Metempsychosis? Who's he when he's at home?
Updated: Nov 4, 2022
If you have ever had to look up a word when reading an article or book then don't worry about it as Ulysses is full of comments that will make you think WTF and even poor Molly Bloom writes down words to ask Leopold Bloom about.
I'm not sure how many books have their characters asking for the meaning of words but as a reader, I sometimes wish I had bought an annotated version of Ulysses and I always wonder how people from outside of Dublin and Ireland can get all of his references.
In truth, I don't think people can fully understand James Joyce and I think that was part of his plan to keep us searching for answers and rereading his books. It is the original DaVinci Code where you have to translate much of the book but sometimes understand very little.
The best description I have found since starting this project was a comment I translated from Korean which said, "내가 무엇을 읽었습니까?" or basically, what did I just read?
When I say, I translated it, I mean Google translate of course and you will find yourself struggling in places to understand Joyce and I can't imagine how difficult it was for translators to make sense of all his nonsense a hundred years ago.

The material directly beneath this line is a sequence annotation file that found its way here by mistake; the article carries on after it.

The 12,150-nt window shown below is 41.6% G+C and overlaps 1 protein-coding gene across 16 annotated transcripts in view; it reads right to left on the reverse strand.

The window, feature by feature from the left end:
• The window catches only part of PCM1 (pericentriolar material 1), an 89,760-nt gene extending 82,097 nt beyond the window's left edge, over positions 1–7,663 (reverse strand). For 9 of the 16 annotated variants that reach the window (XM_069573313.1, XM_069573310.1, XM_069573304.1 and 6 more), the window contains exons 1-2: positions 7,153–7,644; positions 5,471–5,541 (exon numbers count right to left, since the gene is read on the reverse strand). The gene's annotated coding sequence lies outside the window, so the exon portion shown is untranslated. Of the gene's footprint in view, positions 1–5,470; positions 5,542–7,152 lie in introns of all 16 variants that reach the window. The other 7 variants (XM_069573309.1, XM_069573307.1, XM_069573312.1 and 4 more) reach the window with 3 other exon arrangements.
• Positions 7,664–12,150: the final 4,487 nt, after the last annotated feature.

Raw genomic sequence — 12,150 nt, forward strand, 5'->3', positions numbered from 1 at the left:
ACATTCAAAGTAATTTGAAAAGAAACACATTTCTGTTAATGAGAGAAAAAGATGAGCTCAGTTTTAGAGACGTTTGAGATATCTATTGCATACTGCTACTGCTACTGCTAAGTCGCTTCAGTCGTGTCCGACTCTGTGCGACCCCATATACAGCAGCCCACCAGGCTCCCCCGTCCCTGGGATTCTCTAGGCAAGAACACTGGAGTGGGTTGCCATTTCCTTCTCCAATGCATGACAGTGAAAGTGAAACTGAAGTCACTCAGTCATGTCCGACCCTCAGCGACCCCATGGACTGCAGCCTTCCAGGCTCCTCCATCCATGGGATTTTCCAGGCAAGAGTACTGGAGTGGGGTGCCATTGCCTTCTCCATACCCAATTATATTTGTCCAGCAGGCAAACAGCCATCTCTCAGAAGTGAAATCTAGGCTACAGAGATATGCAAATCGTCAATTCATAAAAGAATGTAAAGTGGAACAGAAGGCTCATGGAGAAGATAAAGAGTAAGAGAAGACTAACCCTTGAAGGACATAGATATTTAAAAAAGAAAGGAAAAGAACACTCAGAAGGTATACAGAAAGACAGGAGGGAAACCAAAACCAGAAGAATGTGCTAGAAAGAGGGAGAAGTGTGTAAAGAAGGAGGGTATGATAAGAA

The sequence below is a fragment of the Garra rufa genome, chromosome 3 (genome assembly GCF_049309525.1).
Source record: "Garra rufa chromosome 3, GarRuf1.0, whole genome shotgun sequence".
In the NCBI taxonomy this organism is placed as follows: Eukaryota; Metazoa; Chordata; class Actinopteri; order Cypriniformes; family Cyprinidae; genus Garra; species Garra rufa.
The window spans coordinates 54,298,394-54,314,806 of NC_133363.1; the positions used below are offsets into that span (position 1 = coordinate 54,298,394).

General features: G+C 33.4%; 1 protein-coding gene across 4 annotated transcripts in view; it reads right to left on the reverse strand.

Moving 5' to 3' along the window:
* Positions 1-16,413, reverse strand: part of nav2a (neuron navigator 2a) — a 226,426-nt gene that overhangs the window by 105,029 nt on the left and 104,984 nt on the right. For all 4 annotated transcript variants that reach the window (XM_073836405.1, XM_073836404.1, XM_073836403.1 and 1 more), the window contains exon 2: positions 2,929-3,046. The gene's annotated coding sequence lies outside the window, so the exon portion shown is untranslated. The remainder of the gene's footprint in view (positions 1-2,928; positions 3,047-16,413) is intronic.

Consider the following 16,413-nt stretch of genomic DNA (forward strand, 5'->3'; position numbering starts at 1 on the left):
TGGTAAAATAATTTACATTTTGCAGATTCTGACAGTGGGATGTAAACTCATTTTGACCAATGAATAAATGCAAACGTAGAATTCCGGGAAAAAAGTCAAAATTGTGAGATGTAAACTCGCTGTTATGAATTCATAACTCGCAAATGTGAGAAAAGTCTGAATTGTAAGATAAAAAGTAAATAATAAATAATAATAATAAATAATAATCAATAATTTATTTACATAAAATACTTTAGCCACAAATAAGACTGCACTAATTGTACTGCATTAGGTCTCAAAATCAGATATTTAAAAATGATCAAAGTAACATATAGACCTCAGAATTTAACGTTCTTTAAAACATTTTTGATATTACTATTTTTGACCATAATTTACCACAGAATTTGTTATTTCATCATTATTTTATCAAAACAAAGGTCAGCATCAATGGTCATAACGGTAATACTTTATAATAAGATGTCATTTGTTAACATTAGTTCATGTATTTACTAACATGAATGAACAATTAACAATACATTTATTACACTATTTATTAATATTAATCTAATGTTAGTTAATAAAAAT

Take a look at the text below where Molly Bloom marks the word Metempsychosis to ask her husband, "Who's he when he's at home?"
— Show here, she said. I put a mark in it. There's a word I wanted to ask you.
She swallowed a draught of tea from her cup held by nothandle and, having wiped her fingertips smartly on the blanket, began to search the text with the hairpin till she reached the word.
— Met him what? he asked.
— Here, she said. What does that mean?
He leaned downward and read near her polished thumbnail.
— Yes. Who's he when he's at home?
— O, rocks! she said. Tell us in plain words.
After asking her if she would like another Paul de Kock's book, to read, he thinks, Reincarnation: that's the word.
Much later in the book, Joyce repeats metempsychosis with the sound (met him pike hoses) written in brackets.
The Groundhog Day Challenge is kindly supported by UNESCO City of Literature